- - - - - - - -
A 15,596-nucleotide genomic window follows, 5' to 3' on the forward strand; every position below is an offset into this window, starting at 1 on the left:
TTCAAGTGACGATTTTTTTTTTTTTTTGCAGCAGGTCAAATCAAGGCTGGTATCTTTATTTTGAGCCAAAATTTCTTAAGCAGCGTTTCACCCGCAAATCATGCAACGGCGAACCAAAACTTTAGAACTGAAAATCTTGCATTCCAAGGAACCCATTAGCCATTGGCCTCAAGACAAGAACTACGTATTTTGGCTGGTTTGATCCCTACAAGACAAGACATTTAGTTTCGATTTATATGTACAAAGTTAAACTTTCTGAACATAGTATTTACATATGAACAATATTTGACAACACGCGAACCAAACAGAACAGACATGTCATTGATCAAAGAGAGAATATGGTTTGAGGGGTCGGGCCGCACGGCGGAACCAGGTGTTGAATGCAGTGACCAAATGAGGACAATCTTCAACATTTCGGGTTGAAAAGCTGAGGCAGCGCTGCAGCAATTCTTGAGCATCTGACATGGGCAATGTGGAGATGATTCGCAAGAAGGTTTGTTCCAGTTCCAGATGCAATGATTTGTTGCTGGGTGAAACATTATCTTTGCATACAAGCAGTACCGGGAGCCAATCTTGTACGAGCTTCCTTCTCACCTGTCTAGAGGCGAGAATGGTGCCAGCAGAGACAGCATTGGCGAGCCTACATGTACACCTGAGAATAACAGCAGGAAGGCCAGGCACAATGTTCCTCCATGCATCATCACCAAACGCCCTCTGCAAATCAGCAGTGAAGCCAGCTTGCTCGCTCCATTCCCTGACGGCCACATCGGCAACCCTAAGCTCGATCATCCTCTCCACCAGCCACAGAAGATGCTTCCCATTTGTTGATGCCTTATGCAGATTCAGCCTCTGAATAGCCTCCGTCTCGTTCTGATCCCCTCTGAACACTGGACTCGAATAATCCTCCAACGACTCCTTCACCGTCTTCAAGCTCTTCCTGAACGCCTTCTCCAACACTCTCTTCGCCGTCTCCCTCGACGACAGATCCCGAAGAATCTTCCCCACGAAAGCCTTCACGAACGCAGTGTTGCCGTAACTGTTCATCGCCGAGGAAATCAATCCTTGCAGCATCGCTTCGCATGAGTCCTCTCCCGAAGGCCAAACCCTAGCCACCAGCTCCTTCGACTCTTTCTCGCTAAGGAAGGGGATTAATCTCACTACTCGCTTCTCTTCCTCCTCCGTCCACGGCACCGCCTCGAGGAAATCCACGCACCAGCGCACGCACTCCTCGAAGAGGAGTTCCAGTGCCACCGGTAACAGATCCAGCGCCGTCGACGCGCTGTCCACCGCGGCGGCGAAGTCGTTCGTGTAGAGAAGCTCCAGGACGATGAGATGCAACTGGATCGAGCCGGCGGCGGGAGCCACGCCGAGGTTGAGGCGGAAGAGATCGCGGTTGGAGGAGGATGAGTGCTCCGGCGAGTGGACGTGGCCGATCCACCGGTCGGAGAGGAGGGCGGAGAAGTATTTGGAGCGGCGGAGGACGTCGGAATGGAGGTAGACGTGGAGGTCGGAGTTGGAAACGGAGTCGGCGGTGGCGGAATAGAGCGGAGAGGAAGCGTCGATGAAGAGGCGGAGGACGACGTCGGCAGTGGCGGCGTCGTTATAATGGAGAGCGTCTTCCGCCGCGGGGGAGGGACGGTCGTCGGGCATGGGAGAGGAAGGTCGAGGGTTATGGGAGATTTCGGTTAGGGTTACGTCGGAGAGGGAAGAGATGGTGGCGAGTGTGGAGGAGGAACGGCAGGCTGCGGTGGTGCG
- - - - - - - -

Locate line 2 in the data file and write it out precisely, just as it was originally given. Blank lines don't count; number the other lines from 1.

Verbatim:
TTCAAGTGACGATTTTTTTTTTTTTTTGCAGCAGGTCAAATCAAGGCTGGTATCTTTATTTTGAGCCAAAATTTCTTAAGCAGCGTTTCACCCGCAAATCATGCAACGGCGAACCAAAACTTTAGAACTGAAAATCTTGCATTCCAAGGAACCCATTAGCCATTGGCCTCAAGACAAGAACTACGTATTTTGGCTGGTTTGATCCCTACAAGACAAGACATTTAGTTTCGATTTATATGTACAAAGTTAAACTTTCTGAACATAGTATTTACATATGAACAATATTTGACAACACGCGAACCAAACAGAACAGACATGTCATTGATCAAAGAGAGAATATGGTTTGAGGGGTCGGGCCGCACGGCGGAACCAGGTGTTGAATGCAGTGACCAAATGAGGACAATCTTCAACATTTCGGGTTGAAAAGCTGAGGCAGCGCTGCAGCAATTCTTGAGCATCTGACATGGGCAATGTGGAGATGATTCGCAAGAAGGTTTGTTCCAGTTCCAGATGCAATGATTTGTTGCTGGGTGAAACATTATCTTTGCATACAAGCAGTACCGGGAGCCAATCTTGTACGAGCTTCCTTCTCACCTGTCTAGAGGCGAGAATGGTGCCAGCAGAGACAGCATTGGCGAGCCTACATGTACACCTGAGAATAACAGCAGGAAGGCCAGGCACAATGTTCCTCCATGCATCATCACCAAACGCCCTCTGCAAATCAGCAGTGAAGCCAGCTTGCTCGCTCCATTCCCTGACGGCCACATCGGCAACCCTAAGCTCGATCATCCTCTCCACCAGCCACAGAAGATGCTTCCCATTTGTTGATGCCTTATGCAGATTCAGCCTCTGAATAGCCTCCGTCTCGTTCTGATCCCCTCTGAACACTGGACTCGAATAATCCTCCAACGACTCCTTCACCGTCTTCAAGCTCTTCCTGAACGCCTTCTCCAACACTCTCTTCGCCGTCTCCCTCGACGACAGATCCCGAAGAATCTTCCCCACGAAAGCCTTCACGAACGCAGTGTTGCCGTAACTGTTCATCGCCGAGGAAATCAATCCTTGCAGCATCGCTTCGCATGAGTCCTCTCCCGAAGGCCAAACCCTAGCCACCAGCTCCTTCGACTCTTTCTCGCTAAGGAAGGGGATTAATCTCACTACTCGCTTCTCTTCCTCCTCCGTCCACGGCACCGCCTCGAGGAAATCCACGCACCAGCGCACGCACTCCTCGAAGAGGAGTTCCAGTGCCACCGGTAACAGATCCAGCGCCGTCGACGCGCTGTCCACCGCGGCGGCGAAGTCGTTCGTGTAGAGAAGCTCCAGGACGATGAGATGCAACTGGATCGAGCCGGCGGCGGGAGCCACGCCGAGGTTGAGGCGGAAGAGATCGCGGTTGGAGGAGGATGAGTGCTCCGGCGAGTGGACGTGGCCGATCCACCGGTCGGAGAGGAGGGCGGAGAAGTATTTGGAGCGGCGGAGGACGTCGGAATGGAGGTAGACGTGGAGGTCGGAGTTGGAAACGGAGTCGGCGGTGGCGGAATAGAGCGGAGAGGAAGCGTCGATGAAGAGGCGGAGGACGACGTCGGCAGTGGCGGCGTCGTTATAATGGAGAGCGTCTTCCGCCGCGGGGGAGGGACGGTCGTCGGGCATGGGAGAGGAAGGTCGAGGGTTATGGGAGATTTCGGTTAGGGTTACGTCGGAGAGGGAAGAGATGGTGGCGAGTGTGGAGGAGGAACGGCAGGCTGCGGTGGTGCG